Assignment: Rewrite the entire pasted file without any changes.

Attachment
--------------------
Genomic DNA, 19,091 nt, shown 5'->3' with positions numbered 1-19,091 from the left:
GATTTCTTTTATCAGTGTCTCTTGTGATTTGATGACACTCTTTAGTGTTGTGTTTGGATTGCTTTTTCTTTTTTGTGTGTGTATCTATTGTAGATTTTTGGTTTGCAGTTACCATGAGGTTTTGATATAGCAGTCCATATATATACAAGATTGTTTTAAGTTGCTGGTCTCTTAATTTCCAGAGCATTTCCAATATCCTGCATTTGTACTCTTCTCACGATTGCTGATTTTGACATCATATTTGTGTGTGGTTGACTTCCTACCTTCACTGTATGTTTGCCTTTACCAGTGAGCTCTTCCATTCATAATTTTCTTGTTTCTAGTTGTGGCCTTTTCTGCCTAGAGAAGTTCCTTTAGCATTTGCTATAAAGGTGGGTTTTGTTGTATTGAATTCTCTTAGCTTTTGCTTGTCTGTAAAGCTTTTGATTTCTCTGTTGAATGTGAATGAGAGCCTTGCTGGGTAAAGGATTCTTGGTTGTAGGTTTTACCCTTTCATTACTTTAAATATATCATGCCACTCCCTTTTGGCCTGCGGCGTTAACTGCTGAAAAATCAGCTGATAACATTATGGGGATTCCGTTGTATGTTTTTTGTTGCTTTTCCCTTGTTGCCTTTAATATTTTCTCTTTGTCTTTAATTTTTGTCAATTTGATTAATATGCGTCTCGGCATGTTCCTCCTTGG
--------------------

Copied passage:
Genomic DNA, 19,091 nt, shown 5'->3' with positions numbered 1-19,091 from the left:
GATTTCTTTTATCAGTGTCTCTTGTGATTTGATGACACTCTTTAGTGTTGTGTTTGGATTGCTTTTTCTTTTTTGTGTGTGTATCTATTGTAGATTTTTGGTTTGCAGTTACCATGAGGTTTTGATATAGCAGTCCATATATATACAAGATTGTTTTAAGTTGCTGGTCTCTTAATTTCCAGAGCATTTCCAATATCCTGCATTTGTACTCTTCTCACGATTGCTGATTTTGACATCATATTTGTGTGTGGTTGACTTCCTACCTTCACTGTATGTTTGCCTTTACCAGTGAGCTCTTCCATTCATAATTTTCTTGTTTCTAGTTGTGGCCTTTTCTGCCTAGAGAAGTTCCTTTAGCATTTGCTATAAAGGTGGGTTTTGTTGTATTGAATTCTCTTAGCTTTTGCTTGTCTGTAAAGCTTTTGATTTCTCTGTTGAATGTGAATGAGAGCCTTGCTGGGTAAAGGATTCTTGGTTGTAGGTTTTACCCTTTCATTACTTTAAATATATCATGCCACTCCCTTTTGGCCTGCGGCGTTAACTGCTGAAAAATCAGCTGATAACATTATGGGGATTCCGTTGTATGTTTTTTGTTGCTTTTCCCTTGTTGCCTTTAATATTTTCTCTTTGTCTTTAATTTTTGTCAATTTGATTAATATGCGTCTCGGCATGTTCCTCCTTGG